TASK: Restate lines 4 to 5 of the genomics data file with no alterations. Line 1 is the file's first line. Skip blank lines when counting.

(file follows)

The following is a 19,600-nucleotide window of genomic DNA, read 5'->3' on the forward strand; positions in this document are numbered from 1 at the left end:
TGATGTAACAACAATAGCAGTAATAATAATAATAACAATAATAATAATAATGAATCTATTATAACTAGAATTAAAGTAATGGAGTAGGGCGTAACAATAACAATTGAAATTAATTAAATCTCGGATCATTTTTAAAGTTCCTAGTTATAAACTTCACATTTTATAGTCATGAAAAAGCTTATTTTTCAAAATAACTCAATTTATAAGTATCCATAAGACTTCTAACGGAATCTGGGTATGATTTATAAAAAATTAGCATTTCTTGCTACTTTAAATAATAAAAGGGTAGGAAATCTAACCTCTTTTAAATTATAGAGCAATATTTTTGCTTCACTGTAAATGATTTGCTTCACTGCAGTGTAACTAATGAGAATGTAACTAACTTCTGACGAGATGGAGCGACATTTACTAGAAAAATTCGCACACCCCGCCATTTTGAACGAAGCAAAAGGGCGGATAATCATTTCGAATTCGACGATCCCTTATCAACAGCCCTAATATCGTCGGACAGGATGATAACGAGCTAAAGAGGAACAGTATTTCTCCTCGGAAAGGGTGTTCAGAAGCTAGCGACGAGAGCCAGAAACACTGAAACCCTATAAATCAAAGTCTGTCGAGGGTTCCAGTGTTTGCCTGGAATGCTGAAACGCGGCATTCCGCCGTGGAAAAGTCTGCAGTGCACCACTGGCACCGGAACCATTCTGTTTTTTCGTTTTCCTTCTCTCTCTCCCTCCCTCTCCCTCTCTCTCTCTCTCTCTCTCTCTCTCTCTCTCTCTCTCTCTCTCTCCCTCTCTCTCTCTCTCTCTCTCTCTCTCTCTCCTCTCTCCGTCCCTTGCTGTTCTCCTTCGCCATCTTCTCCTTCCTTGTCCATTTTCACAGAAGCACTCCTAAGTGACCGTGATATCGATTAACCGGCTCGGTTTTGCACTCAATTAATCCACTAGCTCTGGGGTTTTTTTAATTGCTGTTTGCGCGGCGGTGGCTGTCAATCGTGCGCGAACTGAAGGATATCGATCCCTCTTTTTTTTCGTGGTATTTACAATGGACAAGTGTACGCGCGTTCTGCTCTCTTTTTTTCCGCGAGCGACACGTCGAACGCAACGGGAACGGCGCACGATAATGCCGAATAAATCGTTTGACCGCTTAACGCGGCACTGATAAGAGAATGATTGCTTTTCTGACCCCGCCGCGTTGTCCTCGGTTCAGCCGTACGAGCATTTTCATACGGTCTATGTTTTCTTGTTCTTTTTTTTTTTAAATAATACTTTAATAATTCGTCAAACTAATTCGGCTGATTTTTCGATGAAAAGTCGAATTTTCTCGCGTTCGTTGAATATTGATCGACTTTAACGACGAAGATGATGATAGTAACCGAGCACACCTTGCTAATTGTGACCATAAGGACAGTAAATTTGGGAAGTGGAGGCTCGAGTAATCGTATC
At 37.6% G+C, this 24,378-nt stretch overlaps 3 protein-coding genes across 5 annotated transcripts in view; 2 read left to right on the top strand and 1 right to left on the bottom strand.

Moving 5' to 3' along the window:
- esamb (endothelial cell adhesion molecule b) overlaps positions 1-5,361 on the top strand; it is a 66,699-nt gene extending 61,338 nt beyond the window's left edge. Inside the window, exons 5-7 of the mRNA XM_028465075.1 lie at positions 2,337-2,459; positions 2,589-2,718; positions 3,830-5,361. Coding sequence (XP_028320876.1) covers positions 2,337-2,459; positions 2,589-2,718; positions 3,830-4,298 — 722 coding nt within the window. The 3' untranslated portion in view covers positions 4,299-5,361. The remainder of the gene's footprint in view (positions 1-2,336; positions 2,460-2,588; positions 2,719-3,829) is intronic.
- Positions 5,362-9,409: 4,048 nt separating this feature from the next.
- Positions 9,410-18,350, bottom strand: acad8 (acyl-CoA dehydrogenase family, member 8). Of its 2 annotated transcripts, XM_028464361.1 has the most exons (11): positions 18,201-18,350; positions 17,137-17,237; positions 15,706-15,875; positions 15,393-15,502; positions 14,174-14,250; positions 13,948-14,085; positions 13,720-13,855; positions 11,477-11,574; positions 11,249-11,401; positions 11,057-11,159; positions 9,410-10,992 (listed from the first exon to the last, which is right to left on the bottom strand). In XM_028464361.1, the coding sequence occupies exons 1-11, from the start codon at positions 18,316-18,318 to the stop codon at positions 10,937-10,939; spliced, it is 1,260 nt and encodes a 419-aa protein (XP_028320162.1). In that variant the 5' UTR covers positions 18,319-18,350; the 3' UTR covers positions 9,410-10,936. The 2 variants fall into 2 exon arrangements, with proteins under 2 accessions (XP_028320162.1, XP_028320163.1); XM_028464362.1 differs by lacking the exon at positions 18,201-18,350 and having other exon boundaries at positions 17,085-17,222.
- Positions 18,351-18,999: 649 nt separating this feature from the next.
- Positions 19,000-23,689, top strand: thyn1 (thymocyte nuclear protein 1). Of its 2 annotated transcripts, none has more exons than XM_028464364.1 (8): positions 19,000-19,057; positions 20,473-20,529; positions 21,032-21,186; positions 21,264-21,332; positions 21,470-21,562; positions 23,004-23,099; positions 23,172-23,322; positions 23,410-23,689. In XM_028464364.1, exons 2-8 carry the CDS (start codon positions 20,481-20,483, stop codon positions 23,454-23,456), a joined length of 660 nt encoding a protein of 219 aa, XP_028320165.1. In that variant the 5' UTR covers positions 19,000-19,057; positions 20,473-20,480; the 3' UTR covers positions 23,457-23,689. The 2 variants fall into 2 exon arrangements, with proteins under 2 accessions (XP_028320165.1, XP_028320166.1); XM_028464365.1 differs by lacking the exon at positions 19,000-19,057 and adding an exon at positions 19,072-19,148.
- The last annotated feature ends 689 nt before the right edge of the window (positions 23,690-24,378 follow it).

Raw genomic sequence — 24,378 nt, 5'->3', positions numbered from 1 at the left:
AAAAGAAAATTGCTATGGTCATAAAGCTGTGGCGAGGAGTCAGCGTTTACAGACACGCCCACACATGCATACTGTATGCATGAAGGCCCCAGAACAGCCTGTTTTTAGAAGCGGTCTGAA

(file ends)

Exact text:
Moving 5' to 3' along the window:
- esamb (endothelial cell adhesion molecule b) overlaps positions 1-5,361 on the top strand; it is a 66,699-nt gene extending 61,338 nt beyond the window's left edge. Inside the window, exons 5-7 of the mRNA XM_028465075.1 lie at positions 2,337-2,459; positions 2,589-2,718; positions 3,830-5,361. Coding sequence (XP_028320876.1) covers positions 2,337-2,459; positions 2,589-2,718; positions 3,830-4,298 — 722 coding nt within the window. The 3' untranslated portion in view covers positions 4,299-5,361. The remainder of the gene's footprint in view (positions 1-2,336; positions 2,460-2,588; positions 2,719-3,829) is intronic.